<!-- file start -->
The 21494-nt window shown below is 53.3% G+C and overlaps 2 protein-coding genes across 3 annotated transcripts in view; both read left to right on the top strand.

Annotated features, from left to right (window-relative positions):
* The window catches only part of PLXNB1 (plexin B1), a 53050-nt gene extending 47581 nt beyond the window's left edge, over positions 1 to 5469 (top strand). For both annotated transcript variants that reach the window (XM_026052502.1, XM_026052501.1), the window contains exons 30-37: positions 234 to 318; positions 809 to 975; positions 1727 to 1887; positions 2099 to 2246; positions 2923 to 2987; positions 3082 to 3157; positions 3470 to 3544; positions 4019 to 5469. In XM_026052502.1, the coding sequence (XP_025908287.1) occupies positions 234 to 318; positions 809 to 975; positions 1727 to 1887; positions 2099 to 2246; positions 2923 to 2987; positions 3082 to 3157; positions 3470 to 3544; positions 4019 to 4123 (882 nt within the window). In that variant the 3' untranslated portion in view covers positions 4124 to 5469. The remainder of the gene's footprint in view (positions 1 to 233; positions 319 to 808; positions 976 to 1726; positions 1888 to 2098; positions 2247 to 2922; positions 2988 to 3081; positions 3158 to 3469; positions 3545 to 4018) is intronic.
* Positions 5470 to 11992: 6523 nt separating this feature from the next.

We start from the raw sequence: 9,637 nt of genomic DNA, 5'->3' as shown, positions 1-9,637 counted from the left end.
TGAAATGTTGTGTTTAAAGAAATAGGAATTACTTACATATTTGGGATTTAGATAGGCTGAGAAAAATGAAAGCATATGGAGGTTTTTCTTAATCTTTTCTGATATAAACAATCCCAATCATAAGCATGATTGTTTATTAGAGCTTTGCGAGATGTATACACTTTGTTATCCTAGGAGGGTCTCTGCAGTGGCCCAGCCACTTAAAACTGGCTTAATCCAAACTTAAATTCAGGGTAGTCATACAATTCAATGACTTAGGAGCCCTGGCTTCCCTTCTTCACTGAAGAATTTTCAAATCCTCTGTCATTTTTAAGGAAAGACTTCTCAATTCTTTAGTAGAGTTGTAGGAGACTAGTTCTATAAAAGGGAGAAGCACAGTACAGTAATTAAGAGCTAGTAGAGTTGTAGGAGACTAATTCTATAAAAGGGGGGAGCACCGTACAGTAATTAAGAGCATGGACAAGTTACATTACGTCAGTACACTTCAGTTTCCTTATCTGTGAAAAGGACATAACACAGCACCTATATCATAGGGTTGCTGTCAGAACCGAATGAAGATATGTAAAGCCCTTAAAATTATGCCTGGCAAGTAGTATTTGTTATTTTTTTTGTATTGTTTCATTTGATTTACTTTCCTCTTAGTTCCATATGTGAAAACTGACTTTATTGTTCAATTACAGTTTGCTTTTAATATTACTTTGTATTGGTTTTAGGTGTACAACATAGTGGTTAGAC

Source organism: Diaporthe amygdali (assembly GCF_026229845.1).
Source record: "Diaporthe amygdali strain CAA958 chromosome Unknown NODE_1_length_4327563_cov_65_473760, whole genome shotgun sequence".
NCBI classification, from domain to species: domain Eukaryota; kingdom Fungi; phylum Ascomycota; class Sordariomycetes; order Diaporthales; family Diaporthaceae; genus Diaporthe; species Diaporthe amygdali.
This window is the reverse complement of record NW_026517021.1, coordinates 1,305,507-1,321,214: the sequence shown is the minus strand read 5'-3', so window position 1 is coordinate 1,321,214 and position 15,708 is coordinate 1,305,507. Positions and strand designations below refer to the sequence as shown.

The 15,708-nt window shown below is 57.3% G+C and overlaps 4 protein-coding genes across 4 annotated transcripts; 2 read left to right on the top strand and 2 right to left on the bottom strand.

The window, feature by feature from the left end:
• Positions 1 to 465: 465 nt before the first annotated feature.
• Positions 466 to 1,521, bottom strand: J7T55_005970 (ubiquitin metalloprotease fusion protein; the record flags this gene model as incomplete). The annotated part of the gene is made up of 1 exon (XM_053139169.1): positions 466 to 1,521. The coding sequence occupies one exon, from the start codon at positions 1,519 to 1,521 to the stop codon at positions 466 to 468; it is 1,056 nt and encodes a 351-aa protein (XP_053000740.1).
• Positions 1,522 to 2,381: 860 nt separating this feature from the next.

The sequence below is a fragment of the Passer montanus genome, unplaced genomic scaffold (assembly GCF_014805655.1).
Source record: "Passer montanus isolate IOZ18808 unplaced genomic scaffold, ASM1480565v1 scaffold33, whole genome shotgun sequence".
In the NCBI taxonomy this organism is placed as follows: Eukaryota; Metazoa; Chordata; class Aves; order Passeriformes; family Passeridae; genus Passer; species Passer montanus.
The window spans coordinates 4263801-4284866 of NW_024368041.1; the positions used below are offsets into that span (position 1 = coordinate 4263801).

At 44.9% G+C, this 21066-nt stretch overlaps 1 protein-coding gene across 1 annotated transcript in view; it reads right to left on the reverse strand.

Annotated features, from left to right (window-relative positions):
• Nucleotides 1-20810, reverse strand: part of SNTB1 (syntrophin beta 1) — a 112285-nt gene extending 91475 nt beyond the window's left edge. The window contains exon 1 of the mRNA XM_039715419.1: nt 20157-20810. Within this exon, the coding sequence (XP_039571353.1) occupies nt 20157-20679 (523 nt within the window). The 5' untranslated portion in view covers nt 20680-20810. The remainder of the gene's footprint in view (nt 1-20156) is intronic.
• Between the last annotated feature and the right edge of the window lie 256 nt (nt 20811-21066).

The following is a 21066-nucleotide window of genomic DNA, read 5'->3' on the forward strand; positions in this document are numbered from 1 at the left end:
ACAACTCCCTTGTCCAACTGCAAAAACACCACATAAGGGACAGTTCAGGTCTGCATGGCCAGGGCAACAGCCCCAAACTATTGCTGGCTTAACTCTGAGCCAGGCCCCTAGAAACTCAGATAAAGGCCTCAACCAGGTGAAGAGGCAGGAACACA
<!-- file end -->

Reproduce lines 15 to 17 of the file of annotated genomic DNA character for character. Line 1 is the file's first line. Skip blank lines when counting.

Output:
• Positions 1,522 to 2,381: 860 nt separating this feature from the next.

The sequence below is a fragment of the Passer montanus genome, unplaced genomic scaffold (assembly GCF_014805655.1).
Source record: "Passer montanus isolate IOZ18808 unplaced genomic scaffold, ASM1480565v1 scaffold33, whole genome shotgun sequence".